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Tesla Autopilot fatality under investigation

Safety first: While Model S owners have access to an Autopilot autonomous driving mode, Tesla says owners still need to pay attention to the road and be ready to take back control of the vehicle.

NHTSA launches inquiry into Tesla’s self-driving technology after fatal car crash

1 Jul 2016

THE fatal crash of an American driver in a Tesla Model S with the Autopilot self-driving function engaged has sparked an investigation by the US National Highway Traffic Safety Administration (NHTSA) into the electric car-maker’s autonomous driving technology.

The incident – the first fatality relating to an autonomous driving system – took place last month in Florida and involved the victim’s Model S sedan colliding into, and passing under, a truck trailer.

In a statement released by the NHTSA, the US road safety governing body described the crash occurring “when a tractor-trailer made a left turn in front of the Tesla at an intersection on a non-controlled access highway”.

Tesla, which identifies its Autopilot software as a safety system, responded in an official blog post detailing that “neither Autopilot nor the driver noticed the white side of the tractor trailer against a brightly lit sky, so the brake was not applied”.

The tech start-up was also quick to point out that the Autopilot system “requires explicit acknowledgement that the system is a new technology and still in a public beta phase before it can be enabled” and that “it is important to emphasise that the NHTSA action is simply a preliminary evaluation to determine whether the system worked according to expectations”.

Tesla’s Autopilot feature was first rolled out in October last year as a free over-the-air update to all existing Model S cars and is also available on all upcoming Model X SUVs, giving drivers access to a semi-autonomous mode under the right conditions.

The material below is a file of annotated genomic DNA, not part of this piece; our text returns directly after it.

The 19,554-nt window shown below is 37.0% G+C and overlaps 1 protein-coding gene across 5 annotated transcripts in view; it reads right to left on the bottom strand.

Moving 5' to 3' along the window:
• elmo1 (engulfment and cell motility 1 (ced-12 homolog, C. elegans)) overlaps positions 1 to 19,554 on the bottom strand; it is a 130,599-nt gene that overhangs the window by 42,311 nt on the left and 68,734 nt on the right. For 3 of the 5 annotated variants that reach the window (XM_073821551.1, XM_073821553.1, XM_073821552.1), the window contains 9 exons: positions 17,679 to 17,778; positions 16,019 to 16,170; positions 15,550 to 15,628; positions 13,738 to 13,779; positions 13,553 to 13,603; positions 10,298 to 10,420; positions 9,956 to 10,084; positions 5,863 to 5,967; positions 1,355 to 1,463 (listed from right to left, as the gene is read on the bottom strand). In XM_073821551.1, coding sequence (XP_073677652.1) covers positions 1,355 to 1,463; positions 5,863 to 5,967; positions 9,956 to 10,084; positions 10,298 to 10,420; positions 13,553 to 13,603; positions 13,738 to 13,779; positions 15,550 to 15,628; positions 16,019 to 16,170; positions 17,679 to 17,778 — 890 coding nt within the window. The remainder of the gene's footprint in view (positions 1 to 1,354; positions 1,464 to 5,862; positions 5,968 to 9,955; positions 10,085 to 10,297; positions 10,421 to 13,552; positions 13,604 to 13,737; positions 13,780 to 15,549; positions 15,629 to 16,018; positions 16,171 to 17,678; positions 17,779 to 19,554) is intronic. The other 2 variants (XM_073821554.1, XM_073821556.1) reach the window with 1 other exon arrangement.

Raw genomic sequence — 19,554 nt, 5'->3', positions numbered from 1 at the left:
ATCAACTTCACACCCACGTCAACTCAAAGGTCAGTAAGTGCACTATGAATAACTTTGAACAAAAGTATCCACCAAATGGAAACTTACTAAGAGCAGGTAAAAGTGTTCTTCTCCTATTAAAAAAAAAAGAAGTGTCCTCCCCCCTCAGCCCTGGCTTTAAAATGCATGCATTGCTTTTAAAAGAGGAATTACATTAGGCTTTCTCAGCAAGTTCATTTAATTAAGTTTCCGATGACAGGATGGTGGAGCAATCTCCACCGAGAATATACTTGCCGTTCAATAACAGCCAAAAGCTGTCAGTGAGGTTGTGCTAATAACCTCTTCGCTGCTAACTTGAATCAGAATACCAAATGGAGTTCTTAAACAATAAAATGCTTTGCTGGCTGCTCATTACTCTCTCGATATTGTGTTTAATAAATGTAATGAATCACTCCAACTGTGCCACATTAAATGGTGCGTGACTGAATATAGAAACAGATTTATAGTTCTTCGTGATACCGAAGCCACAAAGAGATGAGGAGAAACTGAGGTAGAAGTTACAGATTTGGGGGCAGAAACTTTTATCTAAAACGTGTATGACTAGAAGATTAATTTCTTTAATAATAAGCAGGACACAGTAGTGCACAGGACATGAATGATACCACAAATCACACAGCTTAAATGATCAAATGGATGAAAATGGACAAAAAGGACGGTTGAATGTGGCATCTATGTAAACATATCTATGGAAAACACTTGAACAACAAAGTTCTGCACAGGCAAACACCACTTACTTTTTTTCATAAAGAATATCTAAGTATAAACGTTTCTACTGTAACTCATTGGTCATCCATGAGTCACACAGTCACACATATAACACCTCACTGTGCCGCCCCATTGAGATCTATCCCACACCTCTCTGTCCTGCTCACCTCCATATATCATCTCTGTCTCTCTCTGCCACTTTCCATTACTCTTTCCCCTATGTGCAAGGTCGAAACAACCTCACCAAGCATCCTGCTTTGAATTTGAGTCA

The system involves a front-facing camera to read speed signs and radar-guided cruise control to operate throttle and braking applications. Autopilot can also read line markings on roads to keep the all-electric vehicles within the lane while also changing lanes if indicated.

Updates to the system are planned to introduce the ability to read traffic lights.

If the system loses the required data inputs to maintain Autopilot, drivers will be alerted to retake manual control of the vehicle and Tesla explicitly states users should “always keep your hands on the wheel” and to “be prepared to take over at any time”.

According to Tesla, while using Autopilot mode “you need to maintain control and responsibility for your vehicle” and that the system “is not perfect and still requires the driver to remain alert”.

Even without the Autopilot system, the Model S electric sedan received a maximum five-star safety rating in Euro NCAP crash testing and holds the record for highest crash safety score logged by the NHTSA.

However, the circumstances of the accident bypassed the Tesla’s extensive crash safety features with the windshield of the Model S impacting the bottom of the trailer.

Tesla says it has logged almost 210 million kilometres of Autopilot driving worldwide and maintains that “the data is unequivocal that Autopilot reduces driver workload and results in a statically significant improvement in safety when compared to purely manual driving”.

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